How Will Weed Stocks Handle a Bear Market?

The great thing about sin stocks is that they’re resilient to bear markets. That’s because when things go pear-shaped, there’s always some consolation to be found in the bottom of a bottle. Nobody smokes fewer cigarettes in a bear market. If anything, people will smoke more and drink more. And they won’t necessarily switch to a cheaper substitute. Strong brand loyalty has been a long-standing feature of cigarette markets with brand loyalty rates of 85 to 90 percent. As for drinkers, the longer you drink, the more loyal you become, the more your liver hates you. The below chart from Statista shows that 40% of American drinkers who’ve been hitting the sauce for 10 years or more stick to the same brand.

Bar chart from Statista shows that 40% of American drinkers who've been hitting the sauce for 10 years or more stick to the same brand.
Credit: Statista

That brings us to cannabis. The only way you can truly understand this market is to visit dispensaries on a frequent basis and observe what’s happening around you. We spent an extensive amount of time doing that, so we’re going to use our findings to gauge how a recession might impact weed stocks – particularly, multi-state operators (MSOs) in the United States.

A Bear Market for Weed Stocks

The value of a dollar today is increasing while the value of dollars in the future plummets. That means growth stocks are taking a hit across the board, and cannabis stocks are no exception. The biggest marijuana ETF by assets under management – the AdvisorShares Pure US Cannabis ETF (MSOS) – fell 54% year-to-date compared to a Nasdaq loss of 21% over the same time frame. As a result, the biggest weed stocks have taken it on the chin.

Asset NameYTD Return
Green Thumb Industries (GTBIF)-58%
Verano Holdings (VRNOF)-50%
Trulieve (TCNNF)-50%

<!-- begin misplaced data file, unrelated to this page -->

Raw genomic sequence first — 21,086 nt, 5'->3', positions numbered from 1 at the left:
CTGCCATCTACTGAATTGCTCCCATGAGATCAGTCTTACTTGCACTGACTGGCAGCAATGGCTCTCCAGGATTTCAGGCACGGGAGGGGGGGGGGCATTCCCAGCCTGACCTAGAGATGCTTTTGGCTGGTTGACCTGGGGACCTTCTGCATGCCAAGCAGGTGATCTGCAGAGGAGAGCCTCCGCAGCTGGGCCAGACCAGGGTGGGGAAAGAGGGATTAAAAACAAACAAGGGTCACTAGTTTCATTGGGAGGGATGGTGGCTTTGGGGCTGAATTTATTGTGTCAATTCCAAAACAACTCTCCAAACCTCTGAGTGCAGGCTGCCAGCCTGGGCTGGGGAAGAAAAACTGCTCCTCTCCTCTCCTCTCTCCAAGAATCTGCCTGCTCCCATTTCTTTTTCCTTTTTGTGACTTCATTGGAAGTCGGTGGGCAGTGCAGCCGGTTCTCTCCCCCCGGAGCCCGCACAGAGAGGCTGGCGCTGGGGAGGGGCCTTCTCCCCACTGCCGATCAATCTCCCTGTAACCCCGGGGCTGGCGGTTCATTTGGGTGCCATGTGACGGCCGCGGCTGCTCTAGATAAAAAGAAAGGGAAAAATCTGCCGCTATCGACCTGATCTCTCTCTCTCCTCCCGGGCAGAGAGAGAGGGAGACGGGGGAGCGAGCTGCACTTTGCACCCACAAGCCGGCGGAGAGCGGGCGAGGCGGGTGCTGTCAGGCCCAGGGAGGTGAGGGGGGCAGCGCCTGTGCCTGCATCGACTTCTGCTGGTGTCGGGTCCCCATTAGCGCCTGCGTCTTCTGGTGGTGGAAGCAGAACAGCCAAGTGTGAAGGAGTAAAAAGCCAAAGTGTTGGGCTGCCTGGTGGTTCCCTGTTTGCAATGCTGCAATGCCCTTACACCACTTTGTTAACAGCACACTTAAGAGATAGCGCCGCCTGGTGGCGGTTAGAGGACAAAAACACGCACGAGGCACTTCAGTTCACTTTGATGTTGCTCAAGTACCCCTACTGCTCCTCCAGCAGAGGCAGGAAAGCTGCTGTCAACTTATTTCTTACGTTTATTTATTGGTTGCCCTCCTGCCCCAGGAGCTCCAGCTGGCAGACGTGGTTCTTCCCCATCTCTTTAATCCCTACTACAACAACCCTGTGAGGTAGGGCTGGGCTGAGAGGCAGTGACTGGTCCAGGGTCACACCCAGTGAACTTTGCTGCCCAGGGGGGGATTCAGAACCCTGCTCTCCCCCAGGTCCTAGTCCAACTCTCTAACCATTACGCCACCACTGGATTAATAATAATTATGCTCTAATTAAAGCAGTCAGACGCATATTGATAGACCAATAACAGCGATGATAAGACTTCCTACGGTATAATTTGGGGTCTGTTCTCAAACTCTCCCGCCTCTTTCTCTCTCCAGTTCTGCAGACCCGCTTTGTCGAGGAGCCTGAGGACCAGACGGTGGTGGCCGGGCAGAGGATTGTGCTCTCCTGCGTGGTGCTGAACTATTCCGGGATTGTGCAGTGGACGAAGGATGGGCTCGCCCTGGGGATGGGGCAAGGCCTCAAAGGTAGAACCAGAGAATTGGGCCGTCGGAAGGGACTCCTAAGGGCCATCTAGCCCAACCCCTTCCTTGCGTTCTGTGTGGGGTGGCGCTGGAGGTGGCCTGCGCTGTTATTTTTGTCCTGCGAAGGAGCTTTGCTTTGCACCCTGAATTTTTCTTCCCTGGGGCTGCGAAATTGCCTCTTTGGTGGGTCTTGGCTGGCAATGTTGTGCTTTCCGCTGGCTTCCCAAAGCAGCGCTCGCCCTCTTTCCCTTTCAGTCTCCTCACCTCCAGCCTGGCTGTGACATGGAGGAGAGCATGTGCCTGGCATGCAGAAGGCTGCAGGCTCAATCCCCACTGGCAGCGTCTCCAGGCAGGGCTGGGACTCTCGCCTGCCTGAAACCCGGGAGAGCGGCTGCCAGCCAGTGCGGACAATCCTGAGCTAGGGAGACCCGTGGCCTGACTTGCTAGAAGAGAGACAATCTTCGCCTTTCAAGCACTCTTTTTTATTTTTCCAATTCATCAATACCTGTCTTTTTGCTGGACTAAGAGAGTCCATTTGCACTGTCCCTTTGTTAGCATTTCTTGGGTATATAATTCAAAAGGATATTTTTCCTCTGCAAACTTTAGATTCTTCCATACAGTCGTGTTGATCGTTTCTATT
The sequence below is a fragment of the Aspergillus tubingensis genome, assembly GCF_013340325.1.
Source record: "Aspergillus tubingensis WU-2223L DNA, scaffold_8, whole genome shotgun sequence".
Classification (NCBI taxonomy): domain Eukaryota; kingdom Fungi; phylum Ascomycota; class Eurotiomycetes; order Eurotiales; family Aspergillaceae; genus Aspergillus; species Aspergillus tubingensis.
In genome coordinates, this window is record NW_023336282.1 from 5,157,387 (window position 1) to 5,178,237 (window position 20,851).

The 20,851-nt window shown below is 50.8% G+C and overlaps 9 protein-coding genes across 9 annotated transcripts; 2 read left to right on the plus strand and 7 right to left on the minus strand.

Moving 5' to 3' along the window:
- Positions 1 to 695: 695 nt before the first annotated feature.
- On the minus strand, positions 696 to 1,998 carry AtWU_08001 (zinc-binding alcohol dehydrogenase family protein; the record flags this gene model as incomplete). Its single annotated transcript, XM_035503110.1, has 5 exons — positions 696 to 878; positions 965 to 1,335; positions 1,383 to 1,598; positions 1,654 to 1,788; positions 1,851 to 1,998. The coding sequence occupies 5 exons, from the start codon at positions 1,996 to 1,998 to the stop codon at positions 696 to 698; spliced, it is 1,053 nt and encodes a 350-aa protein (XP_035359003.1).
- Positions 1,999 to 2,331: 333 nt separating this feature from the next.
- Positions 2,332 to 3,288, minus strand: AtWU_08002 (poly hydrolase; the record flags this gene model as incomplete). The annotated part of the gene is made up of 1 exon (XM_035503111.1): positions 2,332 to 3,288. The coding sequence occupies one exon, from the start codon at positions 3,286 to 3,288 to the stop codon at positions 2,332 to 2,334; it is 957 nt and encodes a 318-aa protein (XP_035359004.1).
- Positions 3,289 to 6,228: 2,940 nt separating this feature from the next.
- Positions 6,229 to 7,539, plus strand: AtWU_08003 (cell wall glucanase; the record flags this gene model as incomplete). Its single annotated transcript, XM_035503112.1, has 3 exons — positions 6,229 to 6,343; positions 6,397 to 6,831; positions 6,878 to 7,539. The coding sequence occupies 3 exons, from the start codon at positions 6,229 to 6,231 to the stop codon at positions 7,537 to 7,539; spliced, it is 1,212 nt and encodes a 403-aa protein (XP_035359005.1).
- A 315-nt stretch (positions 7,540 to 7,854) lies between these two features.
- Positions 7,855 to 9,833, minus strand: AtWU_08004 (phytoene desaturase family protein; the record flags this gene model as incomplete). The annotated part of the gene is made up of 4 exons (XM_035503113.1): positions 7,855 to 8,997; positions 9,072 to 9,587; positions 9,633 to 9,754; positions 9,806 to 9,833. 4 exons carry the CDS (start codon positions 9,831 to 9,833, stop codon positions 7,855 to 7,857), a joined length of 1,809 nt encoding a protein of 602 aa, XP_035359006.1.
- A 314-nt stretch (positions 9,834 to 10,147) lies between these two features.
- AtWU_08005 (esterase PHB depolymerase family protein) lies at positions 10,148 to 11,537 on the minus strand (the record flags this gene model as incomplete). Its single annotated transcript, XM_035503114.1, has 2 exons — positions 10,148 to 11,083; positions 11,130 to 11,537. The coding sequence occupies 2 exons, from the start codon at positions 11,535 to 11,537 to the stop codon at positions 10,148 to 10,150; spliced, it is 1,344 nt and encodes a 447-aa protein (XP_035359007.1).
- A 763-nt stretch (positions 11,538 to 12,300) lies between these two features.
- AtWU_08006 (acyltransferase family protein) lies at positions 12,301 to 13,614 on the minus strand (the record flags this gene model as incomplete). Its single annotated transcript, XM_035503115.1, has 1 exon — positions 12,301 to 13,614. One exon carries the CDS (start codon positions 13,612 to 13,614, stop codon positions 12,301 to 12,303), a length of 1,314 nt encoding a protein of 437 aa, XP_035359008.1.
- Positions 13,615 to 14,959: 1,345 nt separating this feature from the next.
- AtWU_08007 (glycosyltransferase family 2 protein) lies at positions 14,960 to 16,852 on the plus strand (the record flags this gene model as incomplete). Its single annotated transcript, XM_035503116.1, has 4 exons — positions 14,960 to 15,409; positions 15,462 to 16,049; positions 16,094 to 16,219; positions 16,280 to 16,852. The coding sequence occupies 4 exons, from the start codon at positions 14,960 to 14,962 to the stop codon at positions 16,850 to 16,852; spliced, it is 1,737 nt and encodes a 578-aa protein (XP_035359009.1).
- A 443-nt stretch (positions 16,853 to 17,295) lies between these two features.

Cresco Labs (CRLBF)-48%
Colombia Care (CCHWF)-42%
Curaleaf (CURLF)-38%
Credit: Nanalyze

We invested in just one cannabis stock in order to have a dog in the race. It’s a very small position, and this article was prompted by our desire to add some more shares. But first, we need to consider whether our thesis has changed given the current bear market. Will we add to our already small position, or decide that cannabis has gotten too risky for our risk-averse tastes? This all depends on how we expect the cannabis consumer to behave in times of economic calamity.

Price Sensitivity

When you offer people too many choices, they can’t make a decision. It’s a psychological phenomenon known as “choice overload,” and that’s what you face when walking into most cannabis dispensaries. The amount of product on display is overwhelming, and that’s when your budtender will direct you towards whatever brand their friend is trying to sell, and then you show your gratitude with a tip. To avoid choice overload, people will pick a particular product and demonstrate some allegiance towards it while they can afford to. When times get tough, we believe most cannabis consumers will be price sensitive. That is, they will use price as the key factor in their purchase. That’s not just based on our own field research in legal and black markets, it’s also backed up by proper academic studies like this one.

The above paper examined twenty studies which measured price elasticity with most studies finding that demand was price inelastic (demand is considered inelastic if demand for a good or service remains unchanged even when the price changes). Studies suggest that consumers will seek the lowest-cost unregulated cannabis to avoid reducing consumption with price being their primary consideration when making a purchase. This is intuitive when you consider that heavy cannabis users are often people who spend much of their income on the devil’s lettuce.

A handful of users consume most of the marijuana used in the U.S. with two-thirds of all users smoking the stuff daily. That’s according to a massive study released in the Journal of Drug Issues which took place over a decade and noted that Americans of all ages with a household income of less than $20,000 accounted for 29% of all marijuana use and 27% of all cigarette use. (Compare to only 13% of all alcohol use and 19% of the total adult population.) When times get tough, there are always ways to keep your habit while spending the same amount of income. A good example is Rick Simpson oil (RSO).

Incredible Edibles